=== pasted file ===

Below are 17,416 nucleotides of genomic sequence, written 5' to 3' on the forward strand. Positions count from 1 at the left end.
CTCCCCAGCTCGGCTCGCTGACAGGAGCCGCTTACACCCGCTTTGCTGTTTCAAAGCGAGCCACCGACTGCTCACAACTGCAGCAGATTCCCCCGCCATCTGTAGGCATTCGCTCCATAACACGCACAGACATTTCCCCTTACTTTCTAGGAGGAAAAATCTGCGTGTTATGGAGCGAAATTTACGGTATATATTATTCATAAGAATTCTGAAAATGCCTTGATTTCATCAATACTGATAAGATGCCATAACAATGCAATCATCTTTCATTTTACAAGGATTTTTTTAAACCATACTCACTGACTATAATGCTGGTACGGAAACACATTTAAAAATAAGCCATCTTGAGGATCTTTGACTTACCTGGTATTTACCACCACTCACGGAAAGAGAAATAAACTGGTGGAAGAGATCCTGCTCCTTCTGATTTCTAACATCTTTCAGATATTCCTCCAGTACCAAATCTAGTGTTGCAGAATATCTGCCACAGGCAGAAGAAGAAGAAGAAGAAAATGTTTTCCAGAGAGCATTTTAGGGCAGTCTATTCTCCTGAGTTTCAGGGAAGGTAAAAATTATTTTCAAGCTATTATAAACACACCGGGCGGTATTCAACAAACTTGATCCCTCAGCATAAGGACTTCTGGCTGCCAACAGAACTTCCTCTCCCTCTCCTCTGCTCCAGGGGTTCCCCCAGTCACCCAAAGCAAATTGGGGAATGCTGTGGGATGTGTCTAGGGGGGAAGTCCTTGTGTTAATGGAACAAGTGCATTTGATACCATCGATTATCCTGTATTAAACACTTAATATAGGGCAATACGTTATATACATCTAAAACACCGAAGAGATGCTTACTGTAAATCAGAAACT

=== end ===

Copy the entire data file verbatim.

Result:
Below are 17,416 nucleotides of genomic sequence, written 5' to 3' on the forward strand. Positions count from 1 at the left end.
CTCCCCAGCTCGGCTCGCTGACAGGAGCCGCTTACACCCGCTTTGCTGTTTCAAAGCGAGCCACCGACTGCTCACAACTGCAGCAGATTCCCCCGCCATCTGTAGGCATTCGCTCCATAACACGCACAGACATTTCCCCTTACTTTCTAGGAGGAAAAATCTGCGTGTTATGGAGCGAAATTTACGGTATATATTATTCATAAGAATTCTGAAAATGCCTTGATTTCATCAATACTGATAAGATGCCATAACAATGCAATCATCTTTCATTTTACAAGGATTTTTTTAAACCATACTCACTGACTATAATGCTGGTACGGAAACACATTTAAAAATAAGCCATCTTGAGGATCTTTGACTTACCTGGTATTTACCACCACTCACGGAAAGAGAAATAAACTGGTGGAAGAGATCCTGCTCCTTCTGATTTCTAACATCTTTCAGATATTCCTCCAGTACCAAATCTAGTGTTGCAGAATATCTGCCACAGGCAGAAGAAGAAGAAGAAGAAAATGTTTTCCAGAGAGCATTTTAGGGCAGTCTATTCTCCTGAGTTTCAGGGAAGGTAAAAATTATTTTCAAGCTATTATAAACACACCGGGCGGTATTCAACAAACTTGATCCCTCAGCATAAGGACTTCTGGCTGCCAACAGAACTTCCTCTCCCTCTCCTCTGCTCCAGGGGTTCCCCCAGTCACCCAAAGCAAATTGGGGAATGCTGTGGGATGTGTCTAGGGGGGAAGTCCTTGTGTTAATGGAACAAGTGCATTTGATACCATCGATTATCCTGTATTAAACACTTAATATAGGGCAATACGTTATATACATCTAAAACACCGAAGAGATGCTTACTGTAAATCAGAAACT